ITHACA, N.Y.—Mayor Svante Myrick took to social media Friday afternoon to announce a project he and other elected officials nationwide have been working on to protect Black voting rights across the country in advance of the 2020 presidential election on Nov. 3.
The project, pointedly named “Defend the Black Vote,” aims to educate and inform Black voters, specifically young men, about the upcoming election and where and how they can fill out their ballot, in the absence of legislative action that would restore national protections for Black voters from vote suppression efforts. The founders of the effort are elected officials under the age of 35, and it is being operated through the organization People for the American Way.
“Voting has already started, and in Black neighborhoods in particular, those lines are longer than in white neighborhoods,” Myrick said. “Why is that? Because of a coordinated, decades-long campaign to disenfranchise Black voters, the keystone of that campaign being the 2013 decision of the Supreme Court to basically destroy the Voting Rights Act.”
The Voting Rights Act was signed into law in 1965 by President Lyndon B. Johnson, aimed at stopping certain states and localities from employing discriminatory practices to suppress voting and circumvent the 15th Amendment which said a male citizen would not lose the right to vote based on race. Before it was signed into law, extraneous tasks like literacy tests were used to try to render Black voters ineligible, or other unnecessary tests like having to recite the Constitution prior to filling out a ballot. The legislation was a landmark achievement of the Civil Rights movement at the time. In the wake of the death of Congressman John Lewis in July, a bill named the John Lewis Voting Rights Advancement Act was approved in the House of Representatives, which would restore the law and update it to the modern day, but it has sat idle since then as the Republican-controlled Senate has opted not to consider it.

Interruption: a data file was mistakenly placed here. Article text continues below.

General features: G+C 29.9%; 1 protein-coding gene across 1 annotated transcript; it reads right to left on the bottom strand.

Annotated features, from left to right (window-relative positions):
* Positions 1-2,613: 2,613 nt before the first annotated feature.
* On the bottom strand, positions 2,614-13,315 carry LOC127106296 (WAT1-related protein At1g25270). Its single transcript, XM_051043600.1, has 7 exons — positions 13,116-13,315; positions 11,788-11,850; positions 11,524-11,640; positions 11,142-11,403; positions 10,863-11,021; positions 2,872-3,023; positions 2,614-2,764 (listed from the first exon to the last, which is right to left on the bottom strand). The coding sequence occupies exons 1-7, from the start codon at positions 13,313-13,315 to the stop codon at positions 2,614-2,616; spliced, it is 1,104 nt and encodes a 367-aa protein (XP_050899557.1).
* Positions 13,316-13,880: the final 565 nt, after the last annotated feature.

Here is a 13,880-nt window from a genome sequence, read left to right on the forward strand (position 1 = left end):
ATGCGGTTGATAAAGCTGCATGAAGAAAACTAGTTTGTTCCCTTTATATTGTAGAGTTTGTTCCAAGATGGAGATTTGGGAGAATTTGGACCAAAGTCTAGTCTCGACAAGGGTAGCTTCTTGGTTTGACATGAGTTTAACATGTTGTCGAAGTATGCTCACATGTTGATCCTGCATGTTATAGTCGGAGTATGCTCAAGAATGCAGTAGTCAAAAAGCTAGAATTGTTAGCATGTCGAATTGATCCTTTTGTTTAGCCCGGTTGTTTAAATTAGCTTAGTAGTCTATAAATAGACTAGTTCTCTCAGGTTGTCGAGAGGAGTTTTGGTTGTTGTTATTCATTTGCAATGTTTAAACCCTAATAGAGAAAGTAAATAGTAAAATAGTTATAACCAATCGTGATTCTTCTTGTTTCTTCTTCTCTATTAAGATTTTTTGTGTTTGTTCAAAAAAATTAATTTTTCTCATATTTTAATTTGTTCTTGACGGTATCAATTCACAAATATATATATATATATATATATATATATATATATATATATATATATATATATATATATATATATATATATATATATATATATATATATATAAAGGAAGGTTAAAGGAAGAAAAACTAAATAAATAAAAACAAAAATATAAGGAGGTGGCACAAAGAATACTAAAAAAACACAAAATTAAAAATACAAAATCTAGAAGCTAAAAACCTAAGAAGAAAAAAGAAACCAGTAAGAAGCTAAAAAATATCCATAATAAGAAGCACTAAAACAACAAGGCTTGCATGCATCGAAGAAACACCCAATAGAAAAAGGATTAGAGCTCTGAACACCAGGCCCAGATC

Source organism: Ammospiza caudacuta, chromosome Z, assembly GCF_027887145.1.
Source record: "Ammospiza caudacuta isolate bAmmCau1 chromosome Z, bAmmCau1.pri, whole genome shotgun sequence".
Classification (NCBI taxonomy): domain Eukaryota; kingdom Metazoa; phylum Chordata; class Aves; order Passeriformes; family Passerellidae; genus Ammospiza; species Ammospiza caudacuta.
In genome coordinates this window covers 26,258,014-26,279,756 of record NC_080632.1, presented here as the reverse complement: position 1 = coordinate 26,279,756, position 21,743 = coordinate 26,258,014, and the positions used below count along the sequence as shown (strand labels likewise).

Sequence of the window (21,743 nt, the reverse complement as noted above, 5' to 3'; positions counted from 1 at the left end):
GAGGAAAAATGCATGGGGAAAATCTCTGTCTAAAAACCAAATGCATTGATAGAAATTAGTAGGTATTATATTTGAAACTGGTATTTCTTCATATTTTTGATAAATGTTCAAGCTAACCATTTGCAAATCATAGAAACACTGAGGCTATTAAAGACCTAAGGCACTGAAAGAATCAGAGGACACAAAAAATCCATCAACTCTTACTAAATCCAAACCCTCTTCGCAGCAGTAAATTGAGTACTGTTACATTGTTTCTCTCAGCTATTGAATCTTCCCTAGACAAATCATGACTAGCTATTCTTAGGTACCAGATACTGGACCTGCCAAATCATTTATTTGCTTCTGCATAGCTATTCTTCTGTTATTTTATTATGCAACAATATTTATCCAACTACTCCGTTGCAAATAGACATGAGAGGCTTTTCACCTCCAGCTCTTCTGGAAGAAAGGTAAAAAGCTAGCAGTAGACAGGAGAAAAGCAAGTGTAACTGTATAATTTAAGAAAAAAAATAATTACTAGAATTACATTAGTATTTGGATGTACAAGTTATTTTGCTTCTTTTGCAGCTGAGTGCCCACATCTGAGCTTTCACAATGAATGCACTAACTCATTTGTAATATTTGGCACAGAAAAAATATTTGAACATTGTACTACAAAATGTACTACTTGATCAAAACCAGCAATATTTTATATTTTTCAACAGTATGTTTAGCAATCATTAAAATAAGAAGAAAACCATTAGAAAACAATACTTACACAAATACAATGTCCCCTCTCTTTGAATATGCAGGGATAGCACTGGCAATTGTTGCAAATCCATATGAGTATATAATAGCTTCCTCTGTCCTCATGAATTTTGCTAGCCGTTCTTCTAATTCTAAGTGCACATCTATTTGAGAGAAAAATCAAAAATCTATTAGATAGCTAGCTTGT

Myrick said the long lines are the most visible example of voter suppression, but that misinformation efforts regarding voting times, locations, candidates and more are also rampant in the Black community, a phenomenon Myrick blamed on right-wing activists and foreign state actors. In response, Myrick said the project’s efforts have distributed “over two million text messages to over one million voters” telling recipients how to fill out mail-in ballots, where to go to vote early, accurate voting deadlines, and more. Black men between the ages of 18-50 in swing states are the project’s primary demographic focus, since that group: according to Pew Research Center, 54 percent of Black men reported voting in 2016. The group is also utilizing tele-town halls and an advertising campaign to get the word out.
Myrick said the effort has raised hundreds of thousands of dollars to this point, which will go towards the advertising buys and sustaining the effort until election day.
“We think we can start a non-partisan effort,” Myrick said. “No matter who you are voting for, I hope you can agree that our nation is better when more people are involved in the democratic process, and that means protecting the vote of a group of people that have been denied for hundreds of years the right to vote, and for the last several decades that right being actively undermined and attacked.”
Those interested in volunteering can visit the project’s website to sign up.